What’s bad?

The days of Dinos being the unappreciated and affordable ‘starter Ferrari’ have long gone. So, having fallen into the league of collectable classics the usual caveats apply of making doubly sure of the history and condition of any cars you’re looking at, and following your head rather than your heart.

Practically speaking the Dino is very much on the teeny side as well, and a very snug fit for anyone of, shall we say, a modern physique. This may or may not be a problem for you but if you want a car for racking up miles there may be better choices.

There’s also no escaping the fact this is an Italian car of a certain vintage, and while mechanically relatively simple any work will come with the inevitable ‘Ferrari tax’ in terms of costs, especially if that involves sorting out any structural corrosion.

Which model to choose?

While the original 2.0-litre 206 GT is down on power compared with the later 2.4-litre 246 GT the significant weight advantage of its all-aluminium construction and marginally revvier nature of the engine arguably make up for it. This also makes it considerably more exotic, its rarity – most sources agree on there being just 152 built – sealing the deal as the one for the real purists to chase. With a premium to match.

On that basis there’s no shame seeking a relatively more numerous 246, the GTS with its removable roof panel a tempting wind in the hair option while the GTB has the purity of the coupe design on its side.

The centre-lock wheels of the earlier series cars look cool but beyond that the differences are really in the finer details, so really it comes down to condition, price and colour with the usual advice being to buy the best you can afford on the basis a cheap one will likely be a false economy.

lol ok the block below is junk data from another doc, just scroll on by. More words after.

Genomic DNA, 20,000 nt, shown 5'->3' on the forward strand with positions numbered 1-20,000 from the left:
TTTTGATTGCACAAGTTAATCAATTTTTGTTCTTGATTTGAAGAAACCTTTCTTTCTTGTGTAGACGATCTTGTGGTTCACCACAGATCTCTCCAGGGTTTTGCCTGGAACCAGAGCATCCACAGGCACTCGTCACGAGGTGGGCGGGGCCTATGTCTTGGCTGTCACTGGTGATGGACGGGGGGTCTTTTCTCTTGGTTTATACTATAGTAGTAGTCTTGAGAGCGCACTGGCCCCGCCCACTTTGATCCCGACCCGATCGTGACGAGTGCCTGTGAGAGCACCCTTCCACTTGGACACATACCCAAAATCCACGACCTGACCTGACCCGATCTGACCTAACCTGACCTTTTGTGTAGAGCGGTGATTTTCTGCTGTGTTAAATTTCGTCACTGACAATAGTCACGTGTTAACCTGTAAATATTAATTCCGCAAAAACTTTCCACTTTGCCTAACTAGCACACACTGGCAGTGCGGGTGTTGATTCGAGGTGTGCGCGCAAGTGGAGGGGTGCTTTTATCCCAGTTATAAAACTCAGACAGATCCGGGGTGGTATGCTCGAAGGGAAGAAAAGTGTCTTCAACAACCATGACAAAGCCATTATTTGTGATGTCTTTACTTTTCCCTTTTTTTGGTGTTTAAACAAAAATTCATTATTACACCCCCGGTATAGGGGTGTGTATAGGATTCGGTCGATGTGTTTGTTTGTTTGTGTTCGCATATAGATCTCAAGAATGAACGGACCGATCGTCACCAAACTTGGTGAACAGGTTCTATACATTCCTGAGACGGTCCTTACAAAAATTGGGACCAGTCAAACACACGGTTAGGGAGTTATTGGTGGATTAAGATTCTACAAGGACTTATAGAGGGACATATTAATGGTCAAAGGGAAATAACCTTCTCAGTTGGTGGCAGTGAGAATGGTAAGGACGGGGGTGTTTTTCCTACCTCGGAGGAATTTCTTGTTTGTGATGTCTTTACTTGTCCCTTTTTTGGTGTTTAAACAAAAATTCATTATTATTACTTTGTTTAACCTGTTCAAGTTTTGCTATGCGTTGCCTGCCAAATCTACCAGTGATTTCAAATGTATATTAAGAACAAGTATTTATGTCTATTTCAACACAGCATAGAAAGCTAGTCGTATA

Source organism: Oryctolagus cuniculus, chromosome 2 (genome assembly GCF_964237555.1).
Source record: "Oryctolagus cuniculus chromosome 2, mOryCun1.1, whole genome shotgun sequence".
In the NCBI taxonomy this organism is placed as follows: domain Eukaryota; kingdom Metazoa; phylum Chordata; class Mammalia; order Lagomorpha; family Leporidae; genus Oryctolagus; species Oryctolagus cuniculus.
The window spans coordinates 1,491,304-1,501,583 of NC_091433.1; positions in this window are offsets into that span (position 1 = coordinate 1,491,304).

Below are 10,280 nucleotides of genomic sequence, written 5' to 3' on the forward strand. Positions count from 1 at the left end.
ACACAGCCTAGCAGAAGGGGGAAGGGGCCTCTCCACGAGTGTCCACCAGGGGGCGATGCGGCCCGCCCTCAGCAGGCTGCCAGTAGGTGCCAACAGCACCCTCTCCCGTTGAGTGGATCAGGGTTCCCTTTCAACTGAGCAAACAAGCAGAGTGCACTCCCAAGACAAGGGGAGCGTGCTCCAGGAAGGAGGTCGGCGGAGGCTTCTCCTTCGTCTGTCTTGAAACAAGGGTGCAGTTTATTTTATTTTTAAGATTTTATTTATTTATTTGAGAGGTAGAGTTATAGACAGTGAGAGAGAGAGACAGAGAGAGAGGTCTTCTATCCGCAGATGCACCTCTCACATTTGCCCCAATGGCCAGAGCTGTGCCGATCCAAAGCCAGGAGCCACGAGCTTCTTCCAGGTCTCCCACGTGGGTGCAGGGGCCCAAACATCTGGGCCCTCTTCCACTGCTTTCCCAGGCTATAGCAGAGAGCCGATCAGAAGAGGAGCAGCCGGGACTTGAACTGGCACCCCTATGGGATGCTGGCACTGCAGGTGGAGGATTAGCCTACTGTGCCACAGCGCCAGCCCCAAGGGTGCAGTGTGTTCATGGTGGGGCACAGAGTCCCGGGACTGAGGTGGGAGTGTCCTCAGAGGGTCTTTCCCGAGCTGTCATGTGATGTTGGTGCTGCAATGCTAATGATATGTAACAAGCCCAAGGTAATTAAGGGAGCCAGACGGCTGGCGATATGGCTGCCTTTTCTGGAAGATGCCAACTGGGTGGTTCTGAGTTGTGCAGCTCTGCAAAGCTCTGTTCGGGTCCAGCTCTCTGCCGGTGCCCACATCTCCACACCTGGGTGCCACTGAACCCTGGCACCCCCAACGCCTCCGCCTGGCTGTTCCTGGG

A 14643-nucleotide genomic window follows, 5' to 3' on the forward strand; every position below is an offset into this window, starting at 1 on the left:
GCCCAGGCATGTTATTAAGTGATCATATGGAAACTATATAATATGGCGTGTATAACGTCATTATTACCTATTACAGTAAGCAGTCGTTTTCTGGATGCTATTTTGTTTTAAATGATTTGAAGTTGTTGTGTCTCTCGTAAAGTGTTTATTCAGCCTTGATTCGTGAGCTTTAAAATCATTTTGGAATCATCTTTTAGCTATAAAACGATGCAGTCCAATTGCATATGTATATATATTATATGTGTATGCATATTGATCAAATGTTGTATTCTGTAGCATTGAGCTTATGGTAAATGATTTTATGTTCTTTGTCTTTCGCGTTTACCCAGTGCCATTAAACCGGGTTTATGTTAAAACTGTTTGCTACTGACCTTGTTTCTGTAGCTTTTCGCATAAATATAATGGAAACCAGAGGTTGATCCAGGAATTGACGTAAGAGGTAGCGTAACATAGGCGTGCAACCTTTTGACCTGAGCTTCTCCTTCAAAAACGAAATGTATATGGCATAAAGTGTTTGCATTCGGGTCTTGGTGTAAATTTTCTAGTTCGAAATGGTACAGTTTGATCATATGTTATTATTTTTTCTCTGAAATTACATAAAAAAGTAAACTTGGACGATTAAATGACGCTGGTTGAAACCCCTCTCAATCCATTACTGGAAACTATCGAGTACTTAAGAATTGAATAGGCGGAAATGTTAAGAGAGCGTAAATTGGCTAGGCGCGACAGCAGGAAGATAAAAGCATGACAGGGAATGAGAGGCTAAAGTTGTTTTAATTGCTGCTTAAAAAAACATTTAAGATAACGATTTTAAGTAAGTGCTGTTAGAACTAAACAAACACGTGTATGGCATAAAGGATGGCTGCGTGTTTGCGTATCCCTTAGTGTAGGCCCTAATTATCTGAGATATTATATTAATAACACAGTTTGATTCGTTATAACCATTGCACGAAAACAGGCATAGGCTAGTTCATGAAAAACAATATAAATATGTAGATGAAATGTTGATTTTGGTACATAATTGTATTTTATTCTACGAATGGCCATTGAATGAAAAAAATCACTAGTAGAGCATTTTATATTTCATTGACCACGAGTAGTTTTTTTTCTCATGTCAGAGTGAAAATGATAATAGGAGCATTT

Specifications

Engine

2.0-litre V6 petrol/2.4-litre V6, petrol

Power

180PS (132kW) @ 8,000rpm/195PS (143kW) @ 7,600rpm

Torque

187Nm (138lb ft) @ 6,500rpm/226Nm (166lb ft) @ 5,500rpm

Transmission

Five-speed manual, rear-wheel drive

Kerb weight

900kg (dry)/1,080kg (dry)

0-62mph

N/A

Top speed

146mph

Production dates

1968-1969 (206 GT)/1969-1974 (246 GT and GTS)

Get an online quote now
Get an online quote in minutes or call us
Monday to Friday from 09:00 - 19:00
Saturday from 09:00 - 14:00
Sunday from 10:00 - 14:00
or Arrange a call back.

Get an Online Quote Now

Arrange a Call Back

Ferrari 312 T4 RM Sotheby's

Scheckter Ferrari up for sale in Monaco

Scheckter Ferrari up for sale in Monaco

Jody Scheckter’s 1979 Ferrari 312 T4 will cross the block for an estimated €5,250,000 – €6,500,000 at RM Sotheby’s Monaco sale from 10th to 11th May.

Other highlights include a Kremer Racing Porsche 917, McLaren M23 and a McLaren Elva in a sale studded with motorsport and road car jewels.

The 312 T4 is one of a number of lots from the Jody Scheckter Collection and was Enzo Ferrari’s last F1 drivers’ championship-winning car. It won the Belgian, Monaco and Italian Grands Prix on the way to the constructors’ championship. This very chassis is the one that took the chequered flag at Monza to seal both titles.

Built by famed Italian designer Mauro Foghieri, the 312 was Ferrari’s first ground-effect car powered by a 3.0-litre flat-12 engine.

Bought by Scheckter in 1982, the car comes with its original bill of sale and is beautifully original, with heavily worn seat belts that are a testament to its success in the field. The car raced nine times in 1979 in total and has only ever been driven by Scheckter, including more recently at 2019’s Monza Grand Prix weekend.

We understand that every vehicle is unique, which is why our Agreed Valuation policies take the true value of your classic car into account.

Our next lot – a 1981 Porsche 917 K-81 – can claim similar pedigree to Scheckter’s Ferrari and is estimated to make €3,500,000 – €5,000,000.

In all, the 917 competed in just 23 world championship races, remarkably winning 15 of them before it was rendered ineligible in 1972. From there, the 917 secured consecutive titles in the 1972 and 1973 North American Can-Am Championships.

This particular 917 was built by Kremer Racing 12 years later after Group 6 regulations for the 1981 World Endurance Championship were relaxed. As a result, this car was the last 917 to race at Le Mans, with Bob Wollek, Xavier Lapeyre, and Guy Chasseuil behind the wheel.

Dubbed the 917 K-81, Kremer built the car to make the most of contemporary tyres and aerodynamics and had a Kremer-built aluminium space frame with additional triangulation reinforcement and thicker-gauge tubing to stiffen the chassis.